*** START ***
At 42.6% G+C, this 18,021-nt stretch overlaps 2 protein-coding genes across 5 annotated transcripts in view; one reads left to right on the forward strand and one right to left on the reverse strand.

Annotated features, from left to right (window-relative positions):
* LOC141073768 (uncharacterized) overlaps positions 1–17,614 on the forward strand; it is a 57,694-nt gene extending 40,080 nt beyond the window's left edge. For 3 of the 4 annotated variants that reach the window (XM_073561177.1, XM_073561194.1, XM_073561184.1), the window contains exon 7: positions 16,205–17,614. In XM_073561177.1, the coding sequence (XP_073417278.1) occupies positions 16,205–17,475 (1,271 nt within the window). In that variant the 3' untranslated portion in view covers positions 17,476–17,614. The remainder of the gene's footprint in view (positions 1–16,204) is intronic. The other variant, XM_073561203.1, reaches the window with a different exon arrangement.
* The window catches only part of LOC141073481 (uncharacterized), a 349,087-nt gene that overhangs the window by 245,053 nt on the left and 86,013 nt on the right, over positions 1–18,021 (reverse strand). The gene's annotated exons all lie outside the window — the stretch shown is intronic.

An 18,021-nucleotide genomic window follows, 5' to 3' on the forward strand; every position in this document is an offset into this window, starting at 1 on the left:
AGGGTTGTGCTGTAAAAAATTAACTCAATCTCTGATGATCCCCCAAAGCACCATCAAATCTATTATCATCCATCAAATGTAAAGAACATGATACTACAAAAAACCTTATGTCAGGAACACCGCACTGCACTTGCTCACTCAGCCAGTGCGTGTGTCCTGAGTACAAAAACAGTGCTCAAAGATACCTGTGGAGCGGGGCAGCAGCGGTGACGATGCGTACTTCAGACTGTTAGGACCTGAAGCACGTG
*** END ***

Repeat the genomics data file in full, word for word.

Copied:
At 42.6% G+C, this 18,021-nt stretch overlaps 2 protein-coding genes across 5 annotated transcripts in view; one reads left to right on the forward strand and one right to left on the reverse strand.

Annotated features, from left to right (window-relative positions):
* LOC141073768 (uncharacterized) overlaps positions 1–17,614 on the forward strand; it is a 57,694-nt gene extending 40,080 nt beyond the window's left edge. For 3 of the 4 annotated variants that reach the window (XM_073561177.1, XM_073561194.1, XM_073561184.1), the window contains exon 7: positions 16,205–17,614. In XM_073561177.1, the coding sequence (XP_073417278.1) occupies positions 16,205–17,475 (1,271 nt within the window). In that variant the 3' untranslated portion in view covers positions 17,476–17,614. The remainder of the gene's footprint in view (positions 1–16,204) is intronic. The other variant, XM_073561203.1, reaches the window with a different exon arrangement.
* The window catches only part of LOC141073481 (uncharacterized), a 349,087-nt gene that overhangs the window by 245,053 nt on the left and 86,013 nt on the right, over positions 1–18,021 (reverse strand). The gene's annotated exons all lie outside the window — the stretch shown is intronic.

An 18,021-nucleotide genomic window follows, 5' to 3' on the forward strand; every position in this document is an offset into this window, starting at 1 on the left:
AGGGTTGTGCTGTAAAAAATTAACTCAATCTCTGATGATCCCCCAAAGCACCATCAAATCTATTATCATCCATCAAATGTAAAGAACATGATACTACAAAAAACCTTATGTCAGGAACACCGCACTGCACTTGCTCACTCAGCCAGTGCGTGTGTCCTGAGTACAAAAACAGTGCTCAAAGATACCTGTGGAGCGGGGCAGCAGCGGTGACGATGCGTACTTCAGACTGTTAGGACCTGAAGCACGTG